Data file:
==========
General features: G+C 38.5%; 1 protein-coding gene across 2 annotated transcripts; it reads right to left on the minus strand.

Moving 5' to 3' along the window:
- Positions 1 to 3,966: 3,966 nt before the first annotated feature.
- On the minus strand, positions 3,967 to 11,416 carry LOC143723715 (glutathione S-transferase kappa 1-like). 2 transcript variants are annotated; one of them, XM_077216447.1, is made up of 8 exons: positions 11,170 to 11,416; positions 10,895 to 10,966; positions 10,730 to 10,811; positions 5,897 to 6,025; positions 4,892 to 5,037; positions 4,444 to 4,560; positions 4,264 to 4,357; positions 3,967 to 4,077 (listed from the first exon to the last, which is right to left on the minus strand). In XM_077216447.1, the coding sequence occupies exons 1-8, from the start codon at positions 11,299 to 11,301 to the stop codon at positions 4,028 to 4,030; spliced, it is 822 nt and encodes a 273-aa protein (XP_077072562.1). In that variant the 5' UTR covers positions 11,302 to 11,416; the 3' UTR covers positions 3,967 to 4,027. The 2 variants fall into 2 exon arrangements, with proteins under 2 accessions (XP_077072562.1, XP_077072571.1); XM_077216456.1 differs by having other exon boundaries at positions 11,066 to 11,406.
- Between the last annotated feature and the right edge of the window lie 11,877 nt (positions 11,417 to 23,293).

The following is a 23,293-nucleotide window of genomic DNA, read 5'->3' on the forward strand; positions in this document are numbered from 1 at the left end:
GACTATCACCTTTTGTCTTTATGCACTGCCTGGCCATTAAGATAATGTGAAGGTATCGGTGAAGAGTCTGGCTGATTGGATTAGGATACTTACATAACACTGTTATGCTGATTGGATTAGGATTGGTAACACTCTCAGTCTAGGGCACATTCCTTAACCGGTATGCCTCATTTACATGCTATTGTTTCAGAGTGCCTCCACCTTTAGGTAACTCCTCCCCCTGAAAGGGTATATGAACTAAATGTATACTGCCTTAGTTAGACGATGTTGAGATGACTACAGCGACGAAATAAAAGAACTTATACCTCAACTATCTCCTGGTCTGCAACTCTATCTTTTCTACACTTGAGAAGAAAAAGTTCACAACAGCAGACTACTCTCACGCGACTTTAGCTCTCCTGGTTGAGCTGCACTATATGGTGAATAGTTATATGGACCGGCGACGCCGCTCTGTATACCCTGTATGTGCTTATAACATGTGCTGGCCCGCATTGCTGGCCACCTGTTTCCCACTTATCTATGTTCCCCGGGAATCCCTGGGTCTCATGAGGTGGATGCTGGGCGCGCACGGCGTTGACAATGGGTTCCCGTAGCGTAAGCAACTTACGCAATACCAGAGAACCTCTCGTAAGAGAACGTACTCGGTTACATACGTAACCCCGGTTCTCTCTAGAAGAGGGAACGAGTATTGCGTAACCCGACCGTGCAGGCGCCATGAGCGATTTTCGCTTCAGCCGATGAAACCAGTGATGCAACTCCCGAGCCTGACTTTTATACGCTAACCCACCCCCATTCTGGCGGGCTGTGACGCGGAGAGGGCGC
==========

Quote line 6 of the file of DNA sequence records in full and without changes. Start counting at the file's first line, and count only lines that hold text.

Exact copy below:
The following is a 23,293-nucleotide window of genomic DNA, read 5'->3' on the forward strand; positions in this document are numbered from 1 at the left end: